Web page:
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living with HAE

living with hereditary angioedema

Living with hereditary angioedema (HAE) isn’t always easy. An HAE attack can be more than an interruption in your daily routine. It can be physically and emotionally painful, sometimes scary, and even life threatening.

Like some people with HAE, you may find yourself worrying about when your next attack will be. This may cause you to avoid things others may take for granted, like:

  • Making plans
  • Travelling or going on vacation
  • Eating certain foods
  • Being physically active

good to know

There’s hope if you’re facing these setbacks. Talk to your healthcare provider about how to address the impact of your HAE.

Whether you have frequent attacks, or one every few months, the negative effects of HAE can be felt even after the physical swelling and pain from an attack have gone away.

emotional impact

It is normal to feel sad and worried sometimes. But did you know people with HAE have higher rates of anxiety and depression?

In a global study, people with HAE were 3 times more likely to have depression, and 10 times more likely to have anxiety compared with the general population.

Reasons for anxiety revolved around:

  • Fear of the next attack, including a serious attack in the throat
  • Travelling far from home
  • Perceived burden on care partners, friends and family
  • Passing HAE on to children

impact on school and work

Nearly half of respondents reported in a European survey that their HAE had held them back at school or work.

It goes beyond just being absent during attacks. In a separate study, some people with HAE reported that they experienced:

  • Career choices often being limited to part-time opportunities
  • Reduced productivity and absence from work
  • Perceived lack of understanding or support in the workplace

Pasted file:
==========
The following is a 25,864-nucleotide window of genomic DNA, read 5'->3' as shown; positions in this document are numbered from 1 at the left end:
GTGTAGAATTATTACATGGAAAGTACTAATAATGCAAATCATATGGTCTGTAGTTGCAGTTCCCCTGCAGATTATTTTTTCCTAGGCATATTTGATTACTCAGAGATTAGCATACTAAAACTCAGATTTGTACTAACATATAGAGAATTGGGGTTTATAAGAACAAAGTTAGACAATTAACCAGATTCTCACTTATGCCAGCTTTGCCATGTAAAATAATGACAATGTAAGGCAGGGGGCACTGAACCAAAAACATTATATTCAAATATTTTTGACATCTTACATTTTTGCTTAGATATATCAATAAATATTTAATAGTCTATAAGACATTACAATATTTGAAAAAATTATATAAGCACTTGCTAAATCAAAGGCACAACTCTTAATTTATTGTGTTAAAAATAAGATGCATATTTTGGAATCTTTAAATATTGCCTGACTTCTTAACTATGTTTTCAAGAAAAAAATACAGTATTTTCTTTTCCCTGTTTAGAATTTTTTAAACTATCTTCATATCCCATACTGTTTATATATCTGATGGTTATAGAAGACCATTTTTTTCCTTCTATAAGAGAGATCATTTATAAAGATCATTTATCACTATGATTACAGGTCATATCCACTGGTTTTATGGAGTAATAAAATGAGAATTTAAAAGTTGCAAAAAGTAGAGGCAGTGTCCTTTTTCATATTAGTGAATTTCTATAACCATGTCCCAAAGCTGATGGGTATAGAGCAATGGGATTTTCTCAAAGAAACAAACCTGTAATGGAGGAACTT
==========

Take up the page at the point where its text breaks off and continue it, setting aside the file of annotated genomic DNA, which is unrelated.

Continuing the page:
• Setbacks in their career
  • Fear of losing their job

This impact increases with more frequent attacks.

impact on your social life

If you’re worrying about your next attack, you may not commit to doing things with your family and friends—like taking a trip or hosting a dinner party. After all, if you don’t make plans in the first place, then you avoid the risk of needing to cancel them.

But, like many people with HAE, this can result in you feeling socially isolated from family, friends, care partners, and employers. This can make the cycle of anxiety and depression worse.

impact questionnaire

Start a discussion with your doctor about how you feel between attacks

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Hear from others with HAE:

Kathrin speaks about how HAE affected her career choices.

Patricia speaks about the daily impact of HAE.

Whether you have frequent attacks, or one every few months, the negative effects of HAE can be felt even after the physical swelling and pain from an attack have gone away.

emotional impact

It is normal to feel sad and worried sometimes. But did you know people with HAE have higher rates of anxiety and depression?

In a global study, people with HAE were 3 times more likely to have depression, and 10 times more likely to have anxiety compared with the general population.